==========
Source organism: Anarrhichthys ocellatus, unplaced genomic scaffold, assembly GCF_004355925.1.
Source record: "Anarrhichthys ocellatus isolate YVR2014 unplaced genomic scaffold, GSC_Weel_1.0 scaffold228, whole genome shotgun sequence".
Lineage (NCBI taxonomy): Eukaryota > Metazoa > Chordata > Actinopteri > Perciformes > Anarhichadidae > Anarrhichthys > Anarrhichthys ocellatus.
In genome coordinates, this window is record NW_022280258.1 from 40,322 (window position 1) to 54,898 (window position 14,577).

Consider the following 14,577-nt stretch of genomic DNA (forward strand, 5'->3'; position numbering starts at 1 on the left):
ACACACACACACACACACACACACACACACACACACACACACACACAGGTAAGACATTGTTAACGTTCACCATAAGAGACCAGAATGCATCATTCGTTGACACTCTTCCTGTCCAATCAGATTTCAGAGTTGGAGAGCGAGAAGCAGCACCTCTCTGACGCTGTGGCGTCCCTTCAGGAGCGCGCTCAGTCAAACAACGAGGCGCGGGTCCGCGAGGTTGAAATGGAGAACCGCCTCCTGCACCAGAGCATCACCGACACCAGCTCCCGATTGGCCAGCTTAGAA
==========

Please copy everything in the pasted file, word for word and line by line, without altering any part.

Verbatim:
Source organism: Anarrhichthys ocellatus, unplaced genomic scaffold, assembly GCF_004355925.1.
Source record: "Anarrhichthys ocellatus isolate YVR2014 unplaced genomic scaffold, GSC_Weel_1.0 scaffold228, whole genome shotgun sequence".
Lineage (NCBI taxonomy): Eukaryota > Metazoa > Chordata > Actinopteri > Perciformes > Anarhichadidae > Anarrhichthys > Anarrhichthys ocellatus.
In genome coordinates, this window is record NW_022280258.1 from 40,322 (window position 1) to 54,898 (window position 14,577).

Consider the following 14,577-nt stretch of genomic DNA (forward strand, 5'->3'; position numbering starts at 1 on the left):
ACACACACACACACACACACACACACACACACACACACACACACACAGGTAAGACATTGTTAACGTTCACCATAAGAGACCAGAATGCATCATTCGTTGACACTCTTCCTGTCCAATCAGATTTCAGAGTTGGAGAGCGAGAAGCAGCACCTCTCTGACGCTGTGGCGTCCCTTCAGGAGCGCGCTCAGTCAAACAACGAGGCGCGGGTCCGCGAGGTTGAAATGGAGAACCGCCTCCTGCACCAGAGCATCACCGACACCAGCTCCCGATTGGCCAGCTTAGAA